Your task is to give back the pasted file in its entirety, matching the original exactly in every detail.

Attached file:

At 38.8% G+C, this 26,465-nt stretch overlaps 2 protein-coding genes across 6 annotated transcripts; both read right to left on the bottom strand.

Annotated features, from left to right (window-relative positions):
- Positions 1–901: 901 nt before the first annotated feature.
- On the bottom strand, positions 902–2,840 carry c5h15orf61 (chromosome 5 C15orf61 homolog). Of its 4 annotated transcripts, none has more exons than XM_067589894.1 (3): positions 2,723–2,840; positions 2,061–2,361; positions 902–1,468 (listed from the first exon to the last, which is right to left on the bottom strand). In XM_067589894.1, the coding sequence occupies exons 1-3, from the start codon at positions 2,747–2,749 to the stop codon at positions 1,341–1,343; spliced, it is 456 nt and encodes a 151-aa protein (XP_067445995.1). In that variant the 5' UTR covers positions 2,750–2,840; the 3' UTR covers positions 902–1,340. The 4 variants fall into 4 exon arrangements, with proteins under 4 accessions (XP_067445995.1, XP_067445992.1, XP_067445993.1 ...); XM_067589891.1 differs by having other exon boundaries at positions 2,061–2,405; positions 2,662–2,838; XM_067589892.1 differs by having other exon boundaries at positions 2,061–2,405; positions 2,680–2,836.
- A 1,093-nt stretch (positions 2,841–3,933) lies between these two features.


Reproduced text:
At 38.8% G+C, this 26,465-nt stretch overlaps 2 protein-coding genes across 6 annotated transcripts; both read right to left on the bottom strand.

Annotated features, from left to right (window-relative positions):
- Positions 1–901: 901 nt before the first annotated feature.
- On the bottom strand, positions 902–2,840 carry c5h15orf61 (chromosome 5 C15orf61 homolog). Of its 4 annotated transcripts, none has more exons than XM_067589894.1 (3): positions 2,723–2,840; positions 2,061–2,361; positions 902–1,468 (listed from the first exon to the last, which is right to left on the bottom strand). In XM_067589894.1, the coding sequence occupies exons 1-3, from the start codon at positions 2,747–2,749 to the stop codon at positions 1,341–1,343; spliced, it is 456 nt and encodes a 151-aa protein (XP_067445995.1). In that variant the 5' UTR covers positions 2,750–2,840; the 3' UTR covers positions 902–1,340. The 4 variants fall into 4 exon arrangements, with proteins under 4 accessions (XP_067445995.1, XP_067445992.1, XP_067445993.1 ...); XM_067589891.1 differs by having other exon boundaries at positions 2,061–2,405; positions 2,662–2,838; XM_067589892.1 differs by having other exon boundaries at positions 2,061–2,405; positions 2,680–2,836.
- A 1,093-nt stretch (positions 2,841–3,933) lies between these two features.